Street vs Sport

Discussion on the three big Chinese internals, Yiquan, Bajiquan, Piguazhang and other similar styles.

Re: Street vs Sport

Postby johnwang on Mon Feb 03, 2020 12:25 am

- Fighting is not fighting. Not fighting is fighting.
- Resistance is not resistance. Not resistance is resistance.
- Street is sport. Sport is street.
- Good is evil. Evil is good.
- ...

The day that nobody can understand what you are trying to say, the day that you become a holy man.
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Re: Street vs Sport

Postby Trick on Mon Feb 03, 2020 1:27 am

That’s quite some Orwellian stuff your onto there
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Re: Street vs Sport

Postby johnwang on Mon Feb 03, 2020 12:27 pm

Trick wrote:That’s quite some Orwellian stuff your onto there

A monk spent all his time with a rich person and ignore a poor scholar. The scholar said, "I assume rich or poor should not be concerned by Buddhism." The monk said, "Concern is not concern. Not concern is concern." The scholar slaps on the monk's face and said, "Slap is not slap. Not slap is slap."

Trick wrote:The higher purpose of engaging with resistance is to understand nonresistance.
The high understanding of nonresistance is non fighting.

The higher purpose of engaging with nonresistance is to understand resistance.
The high understanding of resistance is fighting.

If good is bad and bad is good, we will confuse ourselves big time.
Last edited by johnwang on Mon Feb 03, 2020 12:29 pm, edited 1 time in total.
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Re: Street vs Sport

Postby taichibum on Mon Feb 03, 2020 12:58 pm

One difference in how you train is are you practicing to go against someone who is also highly skilled and knowledgeable or against someone who does not know anything? In sport you assume that your opponent is working just as hard as you are, his technique is just as good, is as strong or stronger and wants to beat you as much as you want to beat him. If you train with this in mind then regardless of if you are training for sport or for street the odds of being surprised will be lower.
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Re: Street vs Sport

Postby windwalker on Mon Feb 03, 2020 9:14 pm

addresses some of the points raised here

First, why can't you use simple movements in attack?

Image

  "Good-looking punches often cannot hit, punches that hit are not good-looking." Many martial arts enthusiasts have such a consensus.

  As for why good-looking punches can't be used, and why good punching does not have to look good.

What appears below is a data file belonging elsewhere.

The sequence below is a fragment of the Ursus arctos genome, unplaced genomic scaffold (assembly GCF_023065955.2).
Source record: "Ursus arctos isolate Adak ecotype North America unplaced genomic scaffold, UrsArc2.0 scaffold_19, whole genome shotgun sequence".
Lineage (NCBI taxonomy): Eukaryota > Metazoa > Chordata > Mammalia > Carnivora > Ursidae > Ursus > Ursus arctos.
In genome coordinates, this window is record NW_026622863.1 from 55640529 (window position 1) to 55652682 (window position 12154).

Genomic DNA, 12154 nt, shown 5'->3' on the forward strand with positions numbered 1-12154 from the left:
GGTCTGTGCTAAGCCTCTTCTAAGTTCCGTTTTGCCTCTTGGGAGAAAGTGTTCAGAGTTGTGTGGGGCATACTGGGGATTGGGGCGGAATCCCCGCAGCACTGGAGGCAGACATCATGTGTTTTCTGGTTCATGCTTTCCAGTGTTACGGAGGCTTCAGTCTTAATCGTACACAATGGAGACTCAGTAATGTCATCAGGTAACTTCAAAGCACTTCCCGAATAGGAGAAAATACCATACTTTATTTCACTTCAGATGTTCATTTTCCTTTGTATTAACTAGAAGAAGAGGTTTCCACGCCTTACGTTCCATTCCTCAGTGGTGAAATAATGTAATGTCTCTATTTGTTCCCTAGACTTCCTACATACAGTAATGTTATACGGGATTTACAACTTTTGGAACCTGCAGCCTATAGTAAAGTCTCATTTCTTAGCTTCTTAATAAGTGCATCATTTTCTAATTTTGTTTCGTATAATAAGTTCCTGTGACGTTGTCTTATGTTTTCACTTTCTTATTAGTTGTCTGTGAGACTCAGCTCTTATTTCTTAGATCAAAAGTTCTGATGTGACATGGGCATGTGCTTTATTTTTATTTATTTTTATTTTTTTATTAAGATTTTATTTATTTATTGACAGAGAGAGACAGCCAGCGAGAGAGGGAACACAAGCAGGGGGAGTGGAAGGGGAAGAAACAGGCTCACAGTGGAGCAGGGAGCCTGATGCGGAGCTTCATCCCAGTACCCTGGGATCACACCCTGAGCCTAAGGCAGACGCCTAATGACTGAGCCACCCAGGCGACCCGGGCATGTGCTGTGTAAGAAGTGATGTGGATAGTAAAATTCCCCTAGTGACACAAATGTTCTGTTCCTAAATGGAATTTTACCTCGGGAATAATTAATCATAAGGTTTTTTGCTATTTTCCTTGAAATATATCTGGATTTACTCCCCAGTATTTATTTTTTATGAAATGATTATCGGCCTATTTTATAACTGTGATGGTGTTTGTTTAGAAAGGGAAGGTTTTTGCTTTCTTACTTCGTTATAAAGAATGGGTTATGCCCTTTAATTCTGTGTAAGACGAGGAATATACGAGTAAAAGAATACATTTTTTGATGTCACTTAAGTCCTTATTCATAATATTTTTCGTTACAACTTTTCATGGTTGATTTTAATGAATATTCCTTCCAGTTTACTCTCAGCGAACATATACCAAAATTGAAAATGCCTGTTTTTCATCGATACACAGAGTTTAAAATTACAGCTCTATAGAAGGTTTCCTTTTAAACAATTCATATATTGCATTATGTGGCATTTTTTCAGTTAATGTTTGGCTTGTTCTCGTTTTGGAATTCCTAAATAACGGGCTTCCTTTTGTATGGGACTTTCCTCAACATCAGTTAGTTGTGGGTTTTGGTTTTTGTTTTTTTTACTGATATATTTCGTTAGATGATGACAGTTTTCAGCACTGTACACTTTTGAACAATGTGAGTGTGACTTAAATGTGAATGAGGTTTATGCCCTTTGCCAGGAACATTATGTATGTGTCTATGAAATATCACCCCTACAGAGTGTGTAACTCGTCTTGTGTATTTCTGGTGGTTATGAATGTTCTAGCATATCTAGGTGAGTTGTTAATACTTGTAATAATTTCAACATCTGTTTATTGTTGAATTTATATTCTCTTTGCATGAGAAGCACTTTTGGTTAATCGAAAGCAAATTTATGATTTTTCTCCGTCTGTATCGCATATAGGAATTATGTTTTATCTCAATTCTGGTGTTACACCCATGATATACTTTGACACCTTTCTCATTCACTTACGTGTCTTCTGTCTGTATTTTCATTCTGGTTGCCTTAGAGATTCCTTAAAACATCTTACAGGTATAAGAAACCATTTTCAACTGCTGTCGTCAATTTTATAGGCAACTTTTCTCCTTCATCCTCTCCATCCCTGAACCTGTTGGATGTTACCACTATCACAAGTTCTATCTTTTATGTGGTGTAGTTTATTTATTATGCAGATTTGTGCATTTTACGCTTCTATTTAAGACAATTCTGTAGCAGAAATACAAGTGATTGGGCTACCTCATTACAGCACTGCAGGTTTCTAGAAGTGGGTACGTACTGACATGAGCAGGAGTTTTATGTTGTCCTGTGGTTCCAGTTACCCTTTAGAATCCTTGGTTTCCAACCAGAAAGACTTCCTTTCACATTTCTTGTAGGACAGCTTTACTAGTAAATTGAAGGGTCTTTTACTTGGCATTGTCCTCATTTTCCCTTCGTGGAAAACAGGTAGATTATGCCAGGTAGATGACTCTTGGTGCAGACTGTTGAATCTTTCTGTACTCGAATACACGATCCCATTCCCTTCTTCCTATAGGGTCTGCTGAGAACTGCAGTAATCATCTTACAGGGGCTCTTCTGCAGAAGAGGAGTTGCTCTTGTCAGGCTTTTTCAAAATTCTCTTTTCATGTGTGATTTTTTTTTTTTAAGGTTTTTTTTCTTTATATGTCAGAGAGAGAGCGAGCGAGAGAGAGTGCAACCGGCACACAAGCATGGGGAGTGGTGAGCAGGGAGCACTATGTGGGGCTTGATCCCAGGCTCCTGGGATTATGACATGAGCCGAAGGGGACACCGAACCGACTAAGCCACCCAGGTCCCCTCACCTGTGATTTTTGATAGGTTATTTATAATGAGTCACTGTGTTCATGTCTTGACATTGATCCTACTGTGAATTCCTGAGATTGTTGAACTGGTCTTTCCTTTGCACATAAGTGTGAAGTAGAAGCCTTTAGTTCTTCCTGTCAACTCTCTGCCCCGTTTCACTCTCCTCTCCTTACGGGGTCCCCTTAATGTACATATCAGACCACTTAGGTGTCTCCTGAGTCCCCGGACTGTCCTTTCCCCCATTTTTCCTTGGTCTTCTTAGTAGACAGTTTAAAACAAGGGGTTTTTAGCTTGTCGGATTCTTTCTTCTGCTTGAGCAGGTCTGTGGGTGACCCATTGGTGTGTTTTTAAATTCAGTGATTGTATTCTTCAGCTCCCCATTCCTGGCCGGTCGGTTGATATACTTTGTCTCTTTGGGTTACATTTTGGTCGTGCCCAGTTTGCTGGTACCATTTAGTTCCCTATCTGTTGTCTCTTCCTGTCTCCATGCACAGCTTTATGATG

Guys are often confused and can't figure out whether they didn't practice their kung fu or the teacher taught it wrong.


https://www.toutiao.com/i6789018929432887811/

Second, the strong stress stimulus that cannot adapt to the attack is not a true traditional boxing method

  Let's use the above stress theory to talk about the problem of distinguishing true and false traditional boxing.

  A few years ago, I said in Fighting: Whether the boxing action is reasonable and effective can be tested by boxing and used in fighting.



Note: quotations edited for clarity.
if incorrect hope native speakers can post more correct meaning.

talks about stress testing, being able to distinguish true and false traditional boxing....

Stress testing.

A good way of looking at the differences in training for the known "sportive events"
and unknown " street encounters"
Last edited by windwalker on Tue Feb 04, 2020 9:55 am, edited 2 times in total.
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Re: Street vs Sport

Postby Trick on Tue Feb 04, 2020 4:18 am

johnwang wrote:A monk spent all his time with a rich person and ignore a poor scholar. The scholar said, "I assume rich or poor should not be concerned by Buddhism." The monk said, "Concern is not concern. Not concern is concern." The scholar slaps on the monk's face and said, "Slap is not slap. Not slap is slap."

[
If good is bad and bad is good, we will confuse ourselves big time.
That’s not a true story....or ist !? :)
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Re: Street vs Sport

Postby johnwang on Tue Feb 04, 2020 12:52 pm

Trick wrote:
johnwang wrote:A monk spent all his time with a rich person and ignore a poor scholar. The scholar said, "I assume rich or poor should not be concerned by Buddhism." The monk said, "Concern is not concern. Not concern is concern." The scholar slaps on the monk's face and said, "Slap is not slap. Not slap is slap."

If good is bad and bad is good, we will confuse ourselves big time.
That’s not a true story....or ist !? :)

When people said, "Fighting is no fighting, and no fighting is fighting." The world can be turned upside down.

IMO, fighting is as simple as "Kill the evil and protect the good".